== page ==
Insults And Apologies: Your Letters
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Paraphilia And Parenting
Re: The GOP’s Loyalty Fetish by Paul Waldman
One small counterweight—if you read The American Conservative you will find Mr. Bush being demonized as nicely as he is in The Nation . It's quite heartwarming.
This "loyalty fetish" is a classic case of the strict father frame described by George Lakoff. The father can do no wrong or the whole value structure is tainted and falls apart. The right does it with Ronald Reagan—who has been all but deified. George H.W. didn't merit it because he didn't invoke it. But Rove and Cheney—supported by wingnut mouthpieces Limbaugh and Faux News—wield it like a club. And devotees of the frame fall into line like baby ducklings, just as Lakoff described. It's not pretty, folks. It's nothing like democracy. Just true.
Re: Logging Off On China by Robert B. Reich
I am not surprised at Prof. Reich lining up with the
Post-Apocalyptic Science Fiction And The President
Re: Jurassic President by Frank O’Donnell
The major effect of the warming and melting will be far more damaging to humanity than stronger storms. As polar ice—which is fresh water—melts it flows into the North
With less salinity in the current, it slows down. Who cares how fast it runs, you say? Well, we all should care, for this is the main thing responsible for keeping North America and
Without it we freeze. Google "little ice age" for a small peek at what lies in store. And with peak oil upon us or close, how will we heat our homes? We've already clear cut most of our forests to profit the corporate whores.
Why do I get the feeling that
Perhaps President G(lobal) W(arming) Bush should consult with Hugo Award-winning Kim Stanley Robinson, a science fiction writer whose books—include "Forty Signs of Rain" and "Fifty Degrees Below Zero" deal seriously with the catastrophic aspects of this terrible problem.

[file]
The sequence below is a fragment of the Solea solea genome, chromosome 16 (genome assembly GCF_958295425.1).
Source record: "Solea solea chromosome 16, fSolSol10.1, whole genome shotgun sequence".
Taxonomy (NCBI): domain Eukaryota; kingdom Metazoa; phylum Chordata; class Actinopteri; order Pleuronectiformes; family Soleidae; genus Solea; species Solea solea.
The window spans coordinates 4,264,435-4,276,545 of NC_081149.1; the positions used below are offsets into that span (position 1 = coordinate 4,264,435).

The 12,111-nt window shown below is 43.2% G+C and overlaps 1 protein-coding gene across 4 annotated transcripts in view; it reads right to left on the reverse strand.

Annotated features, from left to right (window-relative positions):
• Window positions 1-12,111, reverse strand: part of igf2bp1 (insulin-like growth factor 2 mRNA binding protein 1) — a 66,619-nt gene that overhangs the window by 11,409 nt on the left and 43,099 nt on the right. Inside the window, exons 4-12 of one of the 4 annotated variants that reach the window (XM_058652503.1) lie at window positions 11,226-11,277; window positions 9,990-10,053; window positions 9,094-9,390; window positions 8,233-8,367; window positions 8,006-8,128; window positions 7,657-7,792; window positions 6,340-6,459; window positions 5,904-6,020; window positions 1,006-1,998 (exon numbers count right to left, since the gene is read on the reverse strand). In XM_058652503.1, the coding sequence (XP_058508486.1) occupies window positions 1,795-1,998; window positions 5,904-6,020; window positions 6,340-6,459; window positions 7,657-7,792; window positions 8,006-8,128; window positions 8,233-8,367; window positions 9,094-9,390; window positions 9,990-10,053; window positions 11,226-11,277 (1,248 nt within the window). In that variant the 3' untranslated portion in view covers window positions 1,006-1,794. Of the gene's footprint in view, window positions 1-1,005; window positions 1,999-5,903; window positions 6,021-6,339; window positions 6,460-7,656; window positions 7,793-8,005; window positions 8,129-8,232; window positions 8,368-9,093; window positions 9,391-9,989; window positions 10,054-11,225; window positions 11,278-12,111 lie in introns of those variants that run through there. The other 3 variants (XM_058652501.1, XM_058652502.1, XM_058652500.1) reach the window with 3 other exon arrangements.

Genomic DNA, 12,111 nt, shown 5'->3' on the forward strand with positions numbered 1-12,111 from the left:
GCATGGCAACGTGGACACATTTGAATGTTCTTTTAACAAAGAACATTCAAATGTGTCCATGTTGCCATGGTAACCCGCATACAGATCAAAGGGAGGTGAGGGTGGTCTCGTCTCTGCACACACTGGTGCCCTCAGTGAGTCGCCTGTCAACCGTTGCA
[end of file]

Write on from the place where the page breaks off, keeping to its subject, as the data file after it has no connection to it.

On The Offensive
Re: The Right To Be Offended by Gary Younge
"Such actions should be opposed; but no one claims Protestant, Catholic or Jewish values are incompatible with democracy." Here, you're quite well off the mark. Many—though not enough—claim that all religious values are incompatible with democracy, with its attendant secular, anti-clerical values—Tom Paine, for instance.
It's true that the "clash of civilizations" message is an oversimplification, and a jingoistic one at that. However, there is a third perspective, one neither "Christian" nor "Muslim;" one thoroughly anti-clerical, which holds that this clash of civilizations amounts to an attack by two bullies—one Christian, one Muslim—on secular humanism. It's Tom Paine's own common sense philosophy—secular, atheistic, humanistic—that will lose in this clash, regardless of whether the victor in the religious conflict is Western or Eastern.
Yes, all religions are incompatible with democracy. All faiths derive their power from some entity other than "the people" and make the people accountable to that entity. Until we eliminate religion from political life entirely, and discourage it in public life, the clash of civilizations will rage on. Any shot at religion, any ridicule of superstition, is a step in that direction.
And then there's Rose's relationship with one Daniel Pipes.
In characterizing Jyllands-Posten's publishing of the Muhammad caricatures as pure Muslim bashing, Younge ignores the context of the action: the Rushdie affair, the Theo van Gogh killing, the inability of a Danish children's book writer to find anyone who would illustrate the prophet Muhammad. Is it not a problem when people self-censor because they are afraid of being killed?
Apologies Don’t Stop Wars
Re: Fukuyama’s Misleading Apology by Patrick Doherty
Patrick Doherty has some valid points. However, all commentators seem to miss the fallacy of the essential premise: Bush supports neither democracy nor freedom. You need no more proof than administration hostility to democratically elected governments in
However, American political behavior may well change. At the outset the Bush administration believed it could run the world. Since then the specter of the world's greatest military machine being stymied by 6 million Sunni Arabs together with the rise of independent financial powers have combined to force the foreign policy establishment to think again in terms of a multi-polar world. Resource rich countries such as